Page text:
A large opening in the cave roof lets in sunlight, throwing the focus on the lush vegetation that thrives in this rainforest ecosystem. The green zone itself is reached by some more hiking and wading through water, and it has dozens of indigenous plants and trees that tribal communities use for natural dyes, medicine, and even food. Your guide will likely only know the local name of this flora, but look out for the jirak tree, which is covered in a bark that produces a red dye when boiled, or the bebata, a tree with edible fruit.
After exiting the cave, wait at the observatory outside for the bat exodus. More than 3 million wrinkled-lipped free-tailed bats—one of a dozen bat species here—roost inside Deer Cave and fly out in a swirling black mass every night just before sunset. Make sure to be there for one of the most impressive wildlife experiences in the area. And obviously, brace yourself for the ammonia smell and the occasional slimy brush with bat guano while inside the cave.
While Deer Cave awes with its size, Lang Cave next door has some of the most exquisite rock formations within this forest despite being the smallest of the show caves. Think stalagmites that resemble thorny cacti and stalactites that might remind you of jellyfish with drooping tentacles hanging from the ceiling.
Embarking on a walk above the treetops
And when you’re finally done with all things subterranean, it’s time to head 80 feet above the forest floor and walk on the canopy bridge while looking down into the shrubbery. (If you’re lucky enough to have a clear day without cloud cover, you'll even see Gunung Mulu at a distance.) Then there are the unguided walks like the Botanical Heritage Trail and the Paku Waterfall Trail that you can take at any time through signposted paths.
Meanwhile, for those who are happiest when clambering up and down vertical rocks, and cutting their own path through the dense rainforest, there are these adventure caving and trekking options, with the super popular Pinnacles trek getting booked out months in advance. This multi-day trek—the park’s website warns that it is actually more of a climb—takes you up Gunung Api to see some enormous limestone rocks with razor-sharp edges, which are collectively known as the Pinnacles.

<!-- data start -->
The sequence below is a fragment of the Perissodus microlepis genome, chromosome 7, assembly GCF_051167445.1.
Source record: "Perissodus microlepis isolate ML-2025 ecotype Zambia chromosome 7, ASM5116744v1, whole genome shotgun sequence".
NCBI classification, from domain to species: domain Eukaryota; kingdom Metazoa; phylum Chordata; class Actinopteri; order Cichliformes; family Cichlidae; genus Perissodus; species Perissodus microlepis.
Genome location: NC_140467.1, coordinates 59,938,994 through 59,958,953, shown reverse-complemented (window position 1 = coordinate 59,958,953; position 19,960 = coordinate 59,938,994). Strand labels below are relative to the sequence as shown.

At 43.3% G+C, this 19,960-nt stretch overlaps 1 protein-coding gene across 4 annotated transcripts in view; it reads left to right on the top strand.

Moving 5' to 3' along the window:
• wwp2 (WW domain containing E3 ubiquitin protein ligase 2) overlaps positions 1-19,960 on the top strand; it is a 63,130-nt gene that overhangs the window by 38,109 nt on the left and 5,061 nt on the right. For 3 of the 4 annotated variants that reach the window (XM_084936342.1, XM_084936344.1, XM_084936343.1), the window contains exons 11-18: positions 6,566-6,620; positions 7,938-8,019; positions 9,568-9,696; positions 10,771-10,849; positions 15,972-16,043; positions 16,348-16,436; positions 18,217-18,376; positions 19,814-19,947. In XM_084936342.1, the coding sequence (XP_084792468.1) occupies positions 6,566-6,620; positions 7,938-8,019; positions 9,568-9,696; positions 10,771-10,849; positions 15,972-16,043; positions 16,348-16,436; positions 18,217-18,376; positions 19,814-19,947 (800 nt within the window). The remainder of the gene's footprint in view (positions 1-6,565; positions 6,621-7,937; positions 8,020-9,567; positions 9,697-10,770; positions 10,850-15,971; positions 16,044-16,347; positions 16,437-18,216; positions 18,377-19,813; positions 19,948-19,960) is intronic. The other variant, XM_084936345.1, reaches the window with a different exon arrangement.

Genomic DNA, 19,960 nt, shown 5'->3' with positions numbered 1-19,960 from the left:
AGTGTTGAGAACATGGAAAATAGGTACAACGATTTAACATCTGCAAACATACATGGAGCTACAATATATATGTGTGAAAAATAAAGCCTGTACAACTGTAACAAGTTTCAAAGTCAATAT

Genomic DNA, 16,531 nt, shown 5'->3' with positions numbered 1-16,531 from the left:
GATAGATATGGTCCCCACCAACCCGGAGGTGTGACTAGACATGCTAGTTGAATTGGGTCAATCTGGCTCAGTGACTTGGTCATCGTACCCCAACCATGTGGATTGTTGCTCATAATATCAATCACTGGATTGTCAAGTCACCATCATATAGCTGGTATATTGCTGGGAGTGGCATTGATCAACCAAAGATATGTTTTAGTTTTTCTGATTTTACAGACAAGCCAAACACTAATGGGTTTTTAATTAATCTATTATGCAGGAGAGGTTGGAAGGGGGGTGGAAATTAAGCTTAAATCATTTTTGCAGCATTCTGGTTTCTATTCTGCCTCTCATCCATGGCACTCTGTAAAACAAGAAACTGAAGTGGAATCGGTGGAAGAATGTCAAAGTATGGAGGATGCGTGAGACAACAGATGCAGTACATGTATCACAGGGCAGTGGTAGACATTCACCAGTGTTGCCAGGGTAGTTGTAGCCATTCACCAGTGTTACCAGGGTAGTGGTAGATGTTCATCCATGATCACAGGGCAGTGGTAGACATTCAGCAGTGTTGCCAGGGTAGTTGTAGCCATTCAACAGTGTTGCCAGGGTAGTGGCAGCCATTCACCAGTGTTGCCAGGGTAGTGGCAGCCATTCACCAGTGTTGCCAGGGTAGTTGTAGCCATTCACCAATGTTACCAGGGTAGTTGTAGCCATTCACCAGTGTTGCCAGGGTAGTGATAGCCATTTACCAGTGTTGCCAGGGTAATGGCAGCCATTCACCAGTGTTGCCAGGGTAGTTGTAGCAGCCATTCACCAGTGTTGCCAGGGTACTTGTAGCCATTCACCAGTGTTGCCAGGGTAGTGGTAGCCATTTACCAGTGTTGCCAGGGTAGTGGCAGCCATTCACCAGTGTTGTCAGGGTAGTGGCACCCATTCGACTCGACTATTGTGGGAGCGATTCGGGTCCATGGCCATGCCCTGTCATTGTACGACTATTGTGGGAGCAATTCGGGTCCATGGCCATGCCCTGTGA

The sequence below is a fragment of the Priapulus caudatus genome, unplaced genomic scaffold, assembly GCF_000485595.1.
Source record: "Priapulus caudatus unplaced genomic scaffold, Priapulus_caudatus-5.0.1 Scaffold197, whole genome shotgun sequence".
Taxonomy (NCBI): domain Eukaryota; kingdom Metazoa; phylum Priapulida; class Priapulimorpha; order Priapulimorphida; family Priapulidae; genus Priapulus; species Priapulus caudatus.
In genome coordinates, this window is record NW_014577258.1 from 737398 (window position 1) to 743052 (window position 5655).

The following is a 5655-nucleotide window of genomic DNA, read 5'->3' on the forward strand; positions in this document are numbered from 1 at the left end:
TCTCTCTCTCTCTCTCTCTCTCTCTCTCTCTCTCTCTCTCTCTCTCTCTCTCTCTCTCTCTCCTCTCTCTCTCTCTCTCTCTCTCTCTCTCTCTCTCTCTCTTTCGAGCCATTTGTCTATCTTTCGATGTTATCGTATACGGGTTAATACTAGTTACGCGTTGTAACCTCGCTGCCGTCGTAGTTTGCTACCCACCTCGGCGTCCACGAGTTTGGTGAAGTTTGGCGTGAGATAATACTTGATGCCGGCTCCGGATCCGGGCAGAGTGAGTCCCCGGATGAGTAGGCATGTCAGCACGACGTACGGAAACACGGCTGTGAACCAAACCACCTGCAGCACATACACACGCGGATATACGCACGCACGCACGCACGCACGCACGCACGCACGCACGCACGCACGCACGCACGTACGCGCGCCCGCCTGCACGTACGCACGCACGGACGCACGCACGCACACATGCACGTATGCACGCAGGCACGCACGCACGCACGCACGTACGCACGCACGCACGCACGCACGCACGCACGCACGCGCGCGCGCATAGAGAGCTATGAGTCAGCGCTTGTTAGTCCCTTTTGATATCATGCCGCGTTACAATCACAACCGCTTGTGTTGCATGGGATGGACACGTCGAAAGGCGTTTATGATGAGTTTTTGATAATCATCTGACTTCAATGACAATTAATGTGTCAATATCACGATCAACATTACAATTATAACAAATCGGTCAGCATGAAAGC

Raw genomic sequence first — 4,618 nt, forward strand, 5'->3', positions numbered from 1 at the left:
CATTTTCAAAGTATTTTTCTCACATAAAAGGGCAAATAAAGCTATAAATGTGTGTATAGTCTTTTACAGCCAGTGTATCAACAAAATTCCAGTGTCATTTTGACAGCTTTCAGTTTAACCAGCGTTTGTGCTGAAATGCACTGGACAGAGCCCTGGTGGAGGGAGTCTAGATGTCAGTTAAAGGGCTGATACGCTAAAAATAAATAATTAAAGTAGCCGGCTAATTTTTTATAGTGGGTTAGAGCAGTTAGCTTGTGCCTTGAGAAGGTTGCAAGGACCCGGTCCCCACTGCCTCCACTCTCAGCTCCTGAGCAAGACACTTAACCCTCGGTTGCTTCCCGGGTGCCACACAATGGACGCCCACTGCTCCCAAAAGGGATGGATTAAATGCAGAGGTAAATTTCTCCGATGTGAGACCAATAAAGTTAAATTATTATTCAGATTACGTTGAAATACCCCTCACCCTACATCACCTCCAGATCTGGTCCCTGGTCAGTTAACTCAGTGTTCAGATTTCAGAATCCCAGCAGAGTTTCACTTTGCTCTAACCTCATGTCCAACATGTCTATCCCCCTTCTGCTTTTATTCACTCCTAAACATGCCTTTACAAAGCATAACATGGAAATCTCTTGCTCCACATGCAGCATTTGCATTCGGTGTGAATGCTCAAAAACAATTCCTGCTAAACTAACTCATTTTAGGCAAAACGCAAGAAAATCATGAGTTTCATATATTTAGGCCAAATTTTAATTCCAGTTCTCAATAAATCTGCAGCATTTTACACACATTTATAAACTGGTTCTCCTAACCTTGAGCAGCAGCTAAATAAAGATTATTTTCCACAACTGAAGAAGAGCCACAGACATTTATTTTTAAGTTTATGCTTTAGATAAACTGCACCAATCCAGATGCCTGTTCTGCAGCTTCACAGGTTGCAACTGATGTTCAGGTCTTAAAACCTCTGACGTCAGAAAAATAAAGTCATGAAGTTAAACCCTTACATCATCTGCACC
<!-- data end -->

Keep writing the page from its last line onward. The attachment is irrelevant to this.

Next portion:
In its inscription, UNESCO describes Gunung Mulu National Park as being “important both for its high biodiversity and for its karst (meaning irregular and sharp limestone formations) features,” and these hikes through the forest gives you a chance to see both. As is the case with the cave system itself, there are plenty of secrets within the Borneo rainforest that are just waiting for researchers and scientists—or maybe even you—to discover.
What to know before you go to Gunung Mulu National Park
Best times of the year to visit
Mulu is an all-year destination but go prepared for the heat and humidity, along with sudden thunderstorms.
How to get around
Fly from Kuala Lumpur to Miri, Kuching or Kota Kinabalu in Borneo, and transfer to Maswings (a subsidiary of Malaysia Airlines) for the short flight to Mulu.
Mulu hotels & other great places to stay
Mulu Marriott Resort & Spa is worth the splurge for all its creature comforts (including a great spa to unwind in after all the hiking) in a lush rainforest setting, plus they offer a free shuttle to the park several times a day. The cheaper, if more basic, alternatives are village homestays and rooms within the park itself.
Additional helpful tips
Start with the Visitor’s Center near the main gate of the park to plan and book your excursions, since most of them have limited slots and need to be done with a trained forest guide from the local tribal communities.
Charukesi Ramadurai is a contributor at Thrillist.